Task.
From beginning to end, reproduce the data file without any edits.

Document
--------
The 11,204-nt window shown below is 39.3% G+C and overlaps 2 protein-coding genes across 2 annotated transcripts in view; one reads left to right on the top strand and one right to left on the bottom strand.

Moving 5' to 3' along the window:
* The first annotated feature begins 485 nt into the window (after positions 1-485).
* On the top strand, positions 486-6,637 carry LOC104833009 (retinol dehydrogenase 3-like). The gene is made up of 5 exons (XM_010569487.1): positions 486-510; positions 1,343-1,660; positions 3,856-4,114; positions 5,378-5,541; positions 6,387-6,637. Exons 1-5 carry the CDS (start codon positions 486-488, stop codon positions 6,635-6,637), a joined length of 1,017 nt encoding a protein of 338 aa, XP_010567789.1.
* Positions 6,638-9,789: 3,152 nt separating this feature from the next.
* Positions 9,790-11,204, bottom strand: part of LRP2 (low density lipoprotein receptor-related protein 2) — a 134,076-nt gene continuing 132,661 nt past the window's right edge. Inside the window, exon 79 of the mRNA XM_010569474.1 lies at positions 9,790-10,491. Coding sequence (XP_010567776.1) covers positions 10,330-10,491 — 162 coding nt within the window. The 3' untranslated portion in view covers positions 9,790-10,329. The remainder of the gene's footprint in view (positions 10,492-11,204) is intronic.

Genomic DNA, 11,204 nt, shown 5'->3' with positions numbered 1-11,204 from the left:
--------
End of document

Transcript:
The 11,204-nt window shown below is 39.3% G+C and overlaps 2 protein-coding genes across 2 annotated transcripts in view; one reads left to right on the top strand and one right to left on the bottom strand.

Moving 5' to 3' along the window:
* The first annotated feature begins 485 nt into the window (after positions 1-485).
* On the top strand, positions 486-6,637 carry LOC104833009 (retinol dehydrogenase 3-like). The gene is made up of 5 exons (XM_010569487.1): positions 486-510; positions 1,343-1,660; positions 3,856-4,114; positions 5,378-5,541; positions 6,387-6,637. Exons 1-5 carry the CDS (start codon positions 486-488, stop codon positions 6,635-6,637), a joined length of 1,017 nt encoding a protein of 338 aa, XP_010567789.1.
* Positions 6,638-9,789: 3,152 nt separating this feature from the next.
* Positions 9,790-11,204, bottom strand: part of LRP2 (low density lipoprotein receptor-related protein 2) — a 134,076-nt gene continuing 132,661 nt past the window's right edge. Inside the window, exon 79 of the mRNA XM_010569474.1 lies at positions 9,790-10,491. Coding sequence (XP_010567776.1) covers positions 10,330-10,491 — 162 coding nt within the window. The 3' untranslated portion in view covers positions 9,790-10,329. The remainder of the gene's footprint in view (positions 10,492-11,204) is intronic.

Genomic DNA, 11,204 nt, shown 5'->3' with positions numbered 1-11,204 from the left: